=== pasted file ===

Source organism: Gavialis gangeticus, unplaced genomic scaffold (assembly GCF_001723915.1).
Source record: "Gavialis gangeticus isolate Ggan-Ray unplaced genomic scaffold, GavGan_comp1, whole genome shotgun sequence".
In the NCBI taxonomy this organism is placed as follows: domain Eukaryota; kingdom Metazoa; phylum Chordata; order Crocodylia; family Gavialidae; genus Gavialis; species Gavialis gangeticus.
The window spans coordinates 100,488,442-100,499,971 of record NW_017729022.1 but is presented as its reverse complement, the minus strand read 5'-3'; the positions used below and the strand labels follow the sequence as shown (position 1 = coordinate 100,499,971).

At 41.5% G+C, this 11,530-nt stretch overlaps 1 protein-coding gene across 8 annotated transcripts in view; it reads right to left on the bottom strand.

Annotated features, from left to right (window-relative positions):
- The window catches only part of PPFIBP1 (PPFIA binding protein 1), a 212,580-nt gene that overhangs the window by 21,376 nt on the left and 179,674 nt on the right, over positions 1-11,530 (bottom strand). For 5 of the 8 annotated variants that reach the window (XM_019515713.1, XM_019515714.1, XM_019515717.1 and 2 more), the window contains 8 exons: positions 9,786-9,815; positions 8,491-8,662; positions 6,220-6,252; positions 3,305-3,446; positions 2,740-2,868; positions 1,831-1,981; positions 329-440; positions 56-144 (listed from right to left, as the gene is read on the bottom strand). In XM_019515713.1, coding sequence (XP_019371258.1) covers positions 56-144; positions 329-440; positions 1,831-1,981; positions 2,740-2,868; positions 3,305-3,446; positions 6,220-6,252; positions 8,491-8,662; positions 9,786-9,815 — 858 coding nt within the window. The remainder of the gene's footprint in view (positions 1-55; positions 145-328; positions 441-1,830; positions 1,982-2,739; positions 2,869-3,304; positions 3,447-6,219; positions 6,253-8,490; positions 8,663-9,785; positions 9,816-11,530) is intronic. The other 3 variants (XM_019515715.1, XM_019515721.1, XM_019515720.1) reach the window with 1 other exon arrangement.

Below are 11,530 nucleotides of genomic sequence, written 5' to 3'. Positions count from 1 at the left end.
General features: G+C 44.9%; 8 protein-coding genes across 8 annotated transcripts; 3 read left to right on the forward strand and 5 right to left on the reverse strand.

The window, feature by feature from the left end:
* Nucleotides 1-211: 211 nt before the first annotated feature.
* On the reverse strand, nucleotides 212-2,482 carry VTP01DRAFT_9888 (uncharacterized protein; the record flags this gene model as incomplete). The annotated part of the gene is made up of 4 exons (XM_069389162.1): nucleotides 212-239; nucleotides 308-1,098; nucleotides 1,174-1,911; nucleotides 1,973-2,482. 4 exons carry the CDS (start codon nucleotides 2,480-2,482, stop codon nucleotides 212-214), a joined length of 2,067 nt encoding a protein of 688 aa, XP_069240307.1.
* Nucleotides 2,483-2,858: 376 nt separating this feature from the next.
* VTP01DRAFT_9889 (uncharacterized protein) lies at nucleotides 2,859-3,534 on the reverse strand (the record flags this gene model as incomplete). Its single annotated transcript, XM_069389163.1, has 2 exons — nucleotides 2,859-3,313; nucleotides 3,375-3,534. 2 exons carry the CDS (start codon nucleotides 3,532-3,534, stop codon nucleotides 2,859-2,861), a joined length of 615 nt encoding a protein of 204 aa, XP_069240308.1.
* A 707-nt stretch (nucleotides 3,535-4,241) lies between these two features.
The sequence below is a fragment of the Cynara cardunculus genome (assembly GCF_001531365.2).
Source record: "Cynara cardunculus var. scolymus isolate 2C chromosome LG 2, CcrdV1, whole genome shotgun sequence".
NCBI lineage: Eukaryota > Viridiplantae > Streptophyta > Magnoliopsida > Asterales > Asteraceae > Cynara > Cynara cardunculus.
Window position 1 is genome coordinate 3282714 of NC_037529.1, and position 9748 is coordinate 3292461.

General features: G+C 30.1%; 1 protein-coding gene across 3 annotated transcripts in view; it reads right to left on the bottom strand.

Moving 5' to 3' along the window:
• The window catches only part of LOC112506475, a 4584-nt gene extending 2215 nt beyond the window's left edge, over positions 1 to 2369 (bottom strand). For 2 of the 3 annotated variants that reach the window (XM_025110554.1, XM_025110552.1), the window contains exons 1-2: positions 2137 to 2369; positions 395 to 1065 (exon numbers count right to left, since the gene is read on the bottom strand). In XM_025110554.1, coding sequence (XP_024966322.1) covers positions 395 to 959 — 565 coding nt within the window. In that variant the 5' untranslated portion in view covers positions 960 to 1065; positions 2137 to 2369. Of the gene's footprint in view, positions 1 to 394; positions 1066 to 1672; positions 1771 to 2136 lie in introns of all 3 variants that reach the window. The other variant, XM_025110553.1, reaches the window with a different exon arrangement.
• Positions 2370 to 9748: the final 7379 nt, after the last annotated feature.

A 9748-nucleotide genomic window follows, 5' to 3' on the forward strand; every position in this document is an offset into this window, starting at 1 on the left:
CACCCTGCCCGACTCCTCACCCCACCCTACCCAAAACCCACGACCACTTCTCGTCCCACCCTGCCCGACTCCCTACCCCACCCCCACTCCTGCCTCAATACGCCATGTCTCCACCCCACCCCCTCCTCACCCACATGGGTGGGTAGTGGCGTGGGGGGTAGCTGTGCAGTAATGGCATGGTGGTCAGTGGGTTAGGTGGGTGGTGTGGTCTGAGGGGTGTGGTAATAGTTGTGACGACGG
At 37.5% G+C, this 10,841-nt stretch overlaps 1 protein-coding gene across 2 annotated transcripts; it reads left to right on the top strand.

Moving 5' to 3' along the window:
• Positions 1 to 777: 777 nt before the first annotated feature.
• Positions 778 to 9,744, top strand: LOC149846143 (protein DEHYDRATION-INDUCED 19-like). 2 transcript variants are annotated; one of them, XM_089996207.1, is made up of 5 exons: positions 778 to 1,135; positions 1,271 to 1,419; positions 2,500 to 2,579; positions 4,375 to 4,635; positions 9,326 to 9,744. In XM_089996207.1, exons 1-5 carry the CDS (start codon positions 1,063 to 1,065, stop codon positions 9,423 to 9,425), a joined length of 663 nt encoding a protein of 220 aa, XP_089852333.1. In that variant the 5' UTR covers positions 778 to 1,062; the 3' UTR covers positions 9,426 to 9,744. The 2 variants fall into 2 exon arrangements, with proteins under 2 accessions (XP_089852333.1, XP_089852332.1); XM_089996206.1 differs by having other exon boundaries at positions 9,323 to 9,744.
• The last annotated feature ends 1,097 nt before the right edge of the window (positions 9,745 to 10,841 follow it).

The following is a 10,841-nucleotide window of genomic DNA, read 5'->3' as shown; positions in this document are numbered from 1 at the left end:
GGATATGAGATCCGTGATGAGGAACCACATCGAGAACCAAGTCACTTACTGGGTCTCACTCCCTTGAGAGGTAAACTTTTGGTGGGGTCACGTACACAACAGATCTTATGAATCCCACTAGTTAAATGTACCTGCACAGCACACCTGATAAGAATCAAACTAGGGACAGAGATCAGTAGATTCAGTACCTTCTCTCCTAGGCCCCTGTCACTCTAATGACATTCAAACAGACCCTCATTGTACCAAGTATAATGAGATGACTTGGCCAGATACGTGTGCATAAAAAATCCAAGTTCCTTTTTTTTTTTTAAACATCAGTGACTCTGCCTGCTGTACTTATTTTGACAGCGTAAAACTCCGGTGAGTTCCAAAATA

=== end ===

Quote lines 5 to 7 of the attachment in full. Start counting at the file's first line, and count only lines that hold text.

At 41.5% G+C, this 11,530-nt stretch overlaps 1 protein-coding gene across 8 annotated transcripts in view; it reads right to left on the bottom strand.

Annotated features, from left to right (window-relative positions):
- The window catches only part of PPFIBP1 (PPFIA binding protein 1), a 212,580-nt gene that overhangs the window by 21,376 nt on the left and 179,674 nt on the right, over positions 1-11,530 (bottom strand). For 5 of the 8 annotated variants that reach the window (XM_019515713.1, XM_019515714.1, XM_019515717.1 and 2 more), the window contains 8 exons: positions 9,786-9,815; positions 8,491-8,662; positions 6,220-6,252; positions 3,305-3,446; positions 2,740-2,868; positions 1,831-1,981; positions 329-440; positions 56-144 (listed from right to left, as the gene is read on the bottom strand). In XM_019515713.1, coding sequence (XP_019371258.1) covers positions 56-144; positions 329-440; positions 1,831-1,981; positions 2,740-2,868; positions 3,305-3,446; positions 6,220-6,252; positions 8,491-8,662; positions 9,786-9,815 — 858 coding nt within the window. The remainder of the gene's footprint in view (positions 1-55; positions 145-328; positions 441-1,830; positions 1,982-2,739; positions 2,869-3,304; positions 3,447-6,219; positions 6,253-8,490; positions 8,663-9,785; positions 9,816-11,530) is intronic. The other 3 variants (XM_019515715.1, XM_019515721.1, XM_019515720.1) reach the window with 1 other exon arrangement.